Domestic pressures may impact Canada’s ability to provide support to Ukraine

Prime Minister Justin Trudeau, flanked by Deputy Prime Minister and Minister of Finance Chrystia Freeland, with Ukrainian troops in Kyiv during a June 2023 visit. Photo credit: The Canadian Press/Frank Gunn


On the heels of a highly anticipated speech to the United Nations General Assembly in New York City, Ukrainian Prime Minister Volodymyr Zelenskyy will be in Ottawa today to make an address to Canada’s parliament.

Since Russia launched its illegal invasion on Ukrainian soil last February, the Trudeau government hasn’t been shy about where Canada’s allegiance lies. According to a release from the Minister of National Defence, the federal government has committed over $1.8 billion in military aid, encapsulating everything from combat support vehicles, to ammunition, to providing training for Ukrainian fighters navigating the F-16 fighter aircraft. 

The Trudeau government’s support for Ukraine in its fight against Russia is laudable, especially given its track record on the defence file since being elected in 2015. Much of the credit goes to the former Minister of National Defence Anita Anand for stepping in after her predecessor Harjit Sajjan was shuffled out of the role after being publicly rebuked in parliament for his role in handling accusations of sexual misconduct in the Canadian Armed Forces.

However, domestic problems still persist for Canada’s military. Just a few months ago, CBC News reported that Canadian troops deployed to Latvia were having to foot the bill for protective equipment like helmets because they were not properly outfitted by the military. The equipment and weapons Canada does have are aging rapidly, and the question of how to fix and fund Canada’s military procurement process has been a constant headache for successive governments.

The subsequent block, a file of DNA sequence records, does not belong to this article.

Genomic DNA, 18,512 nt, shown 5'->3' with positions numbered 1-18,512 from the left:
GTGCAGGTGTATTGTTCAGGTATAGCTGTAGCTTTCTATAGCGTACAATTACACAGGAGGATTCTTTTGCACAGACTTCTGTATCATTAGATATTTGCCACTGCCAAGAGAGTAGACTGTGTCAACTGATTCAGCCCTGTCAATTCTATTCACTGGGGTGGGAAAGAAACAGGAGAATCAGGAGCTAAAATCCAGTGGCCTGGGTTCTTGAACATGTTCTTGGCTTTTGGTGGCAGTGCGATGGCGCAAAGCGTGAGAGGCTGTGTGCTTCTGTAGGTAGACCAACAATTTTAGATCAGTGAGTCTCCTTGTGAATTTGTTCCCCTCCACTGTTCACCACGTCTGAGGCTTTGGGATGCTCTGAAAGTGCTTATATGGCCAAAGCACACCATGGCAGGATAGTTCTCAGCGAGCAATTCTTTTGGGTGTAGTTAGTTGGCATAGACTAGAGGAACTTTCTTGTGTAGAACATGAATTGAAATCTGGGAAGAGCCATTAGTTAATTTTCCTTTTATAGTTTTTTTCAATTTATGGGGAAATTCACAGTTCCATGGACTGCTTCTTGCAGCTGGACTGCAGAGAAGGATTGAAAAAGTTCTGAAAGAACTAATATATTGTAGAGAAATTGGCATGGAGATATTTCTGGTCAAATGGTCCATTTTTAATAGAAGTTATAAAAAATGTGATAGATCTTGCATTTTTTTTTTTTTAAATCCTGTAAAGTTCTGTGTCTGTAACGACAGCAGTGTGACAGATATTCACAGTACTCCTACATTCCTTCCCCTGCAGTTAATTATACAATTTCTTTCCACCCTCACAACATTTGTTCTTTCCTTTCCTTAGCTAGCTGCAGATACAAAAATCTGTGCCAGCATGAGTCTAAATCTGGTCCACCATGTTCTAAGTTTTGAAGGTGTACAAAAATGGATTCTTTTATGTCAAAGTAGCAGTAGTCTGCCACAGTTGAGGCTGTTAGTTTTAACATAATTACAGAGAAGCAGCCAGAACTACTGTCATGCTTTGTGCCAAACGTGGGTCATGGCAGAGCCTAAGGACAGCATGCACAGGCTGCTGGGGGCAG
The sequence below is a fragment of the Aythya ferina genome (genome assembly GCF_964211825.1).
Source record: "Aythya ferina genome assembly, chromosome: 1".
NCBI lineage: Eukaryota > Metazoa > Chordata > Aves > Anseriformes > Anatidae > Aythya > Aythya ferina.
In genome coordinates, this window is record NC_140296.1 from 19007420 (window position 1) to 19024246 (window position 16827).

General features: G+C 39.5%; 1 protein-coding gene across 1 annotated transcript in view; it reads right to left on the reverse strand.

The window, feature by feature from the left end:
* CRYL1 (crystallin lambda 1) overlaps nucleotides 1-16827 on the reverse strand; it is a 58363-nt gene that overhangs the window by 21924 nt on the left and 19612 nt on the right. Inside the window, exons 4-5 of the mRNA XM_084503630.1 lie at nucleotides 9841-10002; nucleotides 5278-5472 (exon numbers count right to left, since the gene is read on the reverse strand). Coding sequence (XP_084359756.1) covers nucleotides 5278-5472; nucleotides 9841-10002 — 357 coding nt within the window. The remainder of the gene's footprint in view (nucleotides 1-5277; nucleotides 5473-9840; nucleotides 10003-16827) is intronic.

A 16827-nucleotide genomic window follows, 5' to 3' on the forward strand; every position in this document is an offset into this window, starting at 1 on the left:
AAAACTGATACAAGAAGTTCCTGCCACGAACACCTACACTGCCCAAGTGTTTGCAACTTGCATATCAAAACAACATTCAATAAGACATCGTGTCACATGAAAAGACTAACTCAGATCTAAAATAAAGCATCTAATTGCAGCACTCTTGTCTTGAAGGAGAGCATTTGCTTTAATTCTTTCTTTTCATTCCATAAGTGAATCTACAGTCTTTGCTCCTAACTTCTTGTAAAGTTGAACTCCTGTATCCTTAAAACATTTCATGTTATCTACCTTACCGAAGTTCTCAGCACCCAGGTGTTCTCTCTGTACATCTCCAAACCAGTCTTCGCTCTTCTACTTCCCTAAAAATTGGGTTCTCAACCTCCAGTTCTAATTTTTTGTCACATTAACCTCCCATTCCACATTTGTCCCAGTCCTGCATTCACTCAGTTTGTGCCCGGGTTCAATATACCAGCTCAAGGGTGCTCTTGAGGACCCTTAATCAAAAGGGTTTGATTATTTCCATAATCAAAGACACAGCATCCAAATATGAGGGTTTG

Ahead of the next federal budget, efforts are also underway to find reductions to operating expenses. While this generally means trimming the fat on line items like external consultants, the Deputy Minister of National Defence noted that “the extent of impact is yet to be confirmed.”

When Prime Minister Zelenskyy kicks off his speech to parliamentarians, he is most certainly poised to ask for Canada’s continued support in the form of more military aid. But in the face of domestic cost concerns that have left Canadians cash-strapped and looking towards the federal government to get their books in order, will the government continue to be the ally that Ukraine needs as they fight for their sovereignty against a ruthless dictatorship?

The reality is that Ukraine is in the middle of a war that has no end in sight, at least in the short-term. On the battlefield, the victories have been few and far between over the course of the summer months. 

On Friday, the House of Commons will be packed with Members of Parliament, Senators and support staff who will take seats to hear Prime Minister Zelenskyy’s historic speech. No doubt, there will be a visible show of emotions on display, and media pundits will spend the weekend dissecting his speech.

But a blank cheque for Ukraine is far from guaranteed. Canadians are caught in a cost-of-living crisis, and while generosity is in our DNA, politicians are turning inward to solve the very immediate problems here at home. All we may be left with is a photo op and a lot of talk. 


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